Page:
The Korean Music Festival used to be the only concert where North Americans could travel a reasonable distance to see K-pop artists perform live. These artists, however, are more frequently stopping by the U.S. to perform for their international fans.

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Wednesday's Link Attack: Kim Jong Il, Hyuna, Seung Hoon Choi

From Miraculous Birth to ‘Axis of Evil’: Dictator Kim Jong Il’s Timeline

North Korea ends 12 days of official mourning today for Kim Jong Il, the dictator eulogized by his nation’s state media as “Dear Leader.”

Kim died of a heart attack on Dec. 17, brought on by exhaustion as he traveled the country by train offering guidance to his people, according to the official account of his passing.

Below is a timeline of notable events during the life of Kim, showing the contrast between the persona crafted by his state media and the accounts of outsiders and the international press.

Where in the World Is Kim Jong Nam?

Reports say Kim Jong Il’s eldest son is now under “Chinese protection” after leaving the island of Macau. But like most things in the Hermit Kingdom, it’s hard to know for sure.

Just how isolated is North Korea? 6 facts to consider
Christian Science Monitor

North Korea’s outlook has earned it the title of the ‘hermit kingdom.’ The country is both cut off from the wider world and intensely focused on its neighbors.


In South Korea, some praise North’s departed “Dear Leader”

Despite growth that has propelled South Korea to become the world’s 13th largest economy, a powerhouse that makes computers, mobile telephones and cars, there are some in the capital of Seoul who believe life is better in the impoverished North.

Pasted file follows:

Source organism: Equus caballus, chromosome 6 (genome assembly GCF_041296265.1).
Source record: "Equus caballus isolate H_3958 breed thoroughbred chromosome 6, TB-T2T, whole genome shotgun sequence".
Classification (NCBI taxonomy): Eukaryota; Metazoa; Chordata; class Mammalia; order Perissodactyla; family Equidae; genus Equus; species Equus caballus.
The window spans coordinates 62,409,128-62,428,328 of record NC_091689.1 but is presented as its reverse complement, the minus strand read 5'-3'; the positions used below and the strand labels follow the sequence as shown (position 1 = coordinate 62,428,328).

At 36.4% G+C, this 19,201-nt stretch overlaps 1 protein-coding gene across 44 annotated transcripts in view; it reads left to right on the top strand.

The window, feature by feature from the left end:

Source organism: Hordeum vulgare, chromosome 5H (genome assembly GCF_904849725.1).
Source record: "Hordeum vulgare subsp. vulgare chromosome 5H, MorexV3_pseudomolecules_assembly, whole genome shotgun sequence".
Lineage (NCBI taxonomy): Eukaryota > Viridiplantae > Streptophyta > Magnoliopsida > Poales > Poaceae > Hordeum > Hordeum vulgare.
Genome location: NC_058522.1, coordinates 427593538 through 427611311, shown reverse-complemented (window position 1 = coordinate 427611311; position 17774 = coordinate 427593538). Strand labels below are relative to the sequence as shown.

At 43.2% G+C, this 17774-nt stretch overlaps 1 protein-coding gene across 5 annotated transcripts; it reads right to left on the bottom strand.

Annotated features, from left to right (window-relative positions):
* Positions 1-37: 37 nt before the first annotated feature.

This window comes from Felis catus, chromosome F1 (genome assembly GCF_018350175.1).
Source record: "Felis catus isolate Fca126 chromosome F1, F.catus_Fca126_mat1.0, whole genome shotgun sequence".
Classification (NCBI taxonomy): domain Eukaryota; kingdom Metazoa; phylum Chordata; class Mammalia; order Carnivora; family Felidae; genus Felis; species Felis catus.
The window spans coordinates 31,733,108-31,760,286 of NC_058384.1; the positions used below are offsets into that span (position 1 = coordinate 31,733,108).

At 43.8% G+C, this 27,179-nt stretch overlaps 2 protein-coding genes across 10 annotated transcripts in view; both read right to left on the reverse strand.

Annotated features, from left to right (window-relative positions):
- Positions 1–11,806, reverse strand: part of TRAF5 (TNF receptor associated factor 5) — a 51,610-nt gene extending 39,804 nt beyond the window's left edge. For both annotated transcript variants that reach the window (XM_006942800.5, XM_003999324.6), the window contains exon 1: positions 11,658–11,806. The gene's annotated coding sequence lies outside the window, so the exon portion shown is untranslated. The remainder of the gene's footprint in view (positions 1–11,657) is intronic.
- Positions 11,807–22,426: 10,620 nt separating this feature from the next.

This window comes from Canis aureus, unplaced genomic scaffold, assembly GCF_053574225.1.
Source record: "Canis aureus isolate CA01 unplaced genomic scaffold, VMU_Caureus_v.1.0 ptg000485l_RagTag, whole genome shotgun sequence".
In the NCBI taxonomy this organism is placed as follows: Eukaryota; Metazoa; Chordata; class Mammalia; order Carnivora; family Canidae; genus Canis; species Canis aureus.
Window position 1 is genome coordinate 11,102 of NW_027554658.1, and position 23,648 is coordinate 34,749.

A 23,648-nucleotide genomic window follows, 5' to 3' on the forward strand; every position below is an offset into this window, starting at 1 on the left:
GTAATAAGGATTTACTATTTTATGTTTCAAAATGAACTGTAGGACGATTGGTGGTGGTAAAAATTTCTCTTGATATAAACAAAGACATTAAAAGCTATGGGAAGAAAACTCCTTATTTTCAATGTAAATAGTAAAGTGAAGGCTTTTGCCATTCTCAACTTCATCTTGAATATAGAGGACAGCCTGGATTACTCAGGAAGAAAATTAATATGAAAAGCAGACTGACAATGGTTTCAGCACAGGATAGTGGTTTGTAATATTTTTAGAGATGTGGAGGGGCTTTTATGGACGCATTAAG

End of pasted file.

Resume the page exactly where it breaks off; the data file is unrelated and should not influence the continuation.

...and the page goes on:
As the world watched Wednesday’s funeral of dictator Kim Jong-il, who presided over famine, a nuclear arms push and military skirmishes with the South, Choi Dong Jin, 48, told Reuters that Kim was “a great and outstanding person” for resisting U.S. imperialism.

Korean American pastor seeks reunification through humanitarian aid

When Chang Soon Lee reflects on his childhood years in North Korea, his joy quickly turns to deep sadness. Like millions of Koreans caught in the middle of the Korean War in the early 1950s, Chang at the age of 15 was forced to flee his native homeland.

His father, a prominent minister who survived World War II, disappeared just days after communist-led forces invaded Pyongyang. “After the (World War II) liberation of Korea, my father often visited churches and preached but one day we waited for him and he never returned home,” says Chang.

By the time an armistice halted the Korean War in 1953, nearly 37,000 U.S. troops had been killed and more than 400,000 North Koreans soldiers were dead, according to the U.S Department of Defense.

Chang eventually emigrated to the United States on a student visa and became a minister, co-founding a ministry for Korean immigrants at Wiltshire United Method Church in Los Angeles, home to the nation’s largest Korean-American population.

But Chang has never forgotten his homeland and he’s returned half a dozen times on humanitarian missions, taking tons of food to orphanages as part of a charity group he established in the United States. “Its a kind of symbolic showing for them that we love you, you are our brothers and sisters, we are tragically separated but we are one and we are concerned about you we are praying,” says Chang.


N.Korean Spy Kills Himself
Chosun Ilbo

A man who claimed to be a North Korean defector has committed suicide after confessing that he was sent to spy on the South.

During questioning the man, who was in his 30s, said he had received orders from Pyongyang to report on a South Korean organization that helps defectors from the North.

The National Intelligence Service said the man had hanged himself in a shower room. The source said North Korean spies held the man’s family hostage and that he felt pressured after his confession.

Adoption of Korean boys leads to full house
Journal Review (Crawfordsville, Ind.)

Paul and Stacey Leonard of Ladoga adopted sons Charlie, 1, and Reuben, 5, from South Korea. The Leonards also have a biological son, Peter, 8.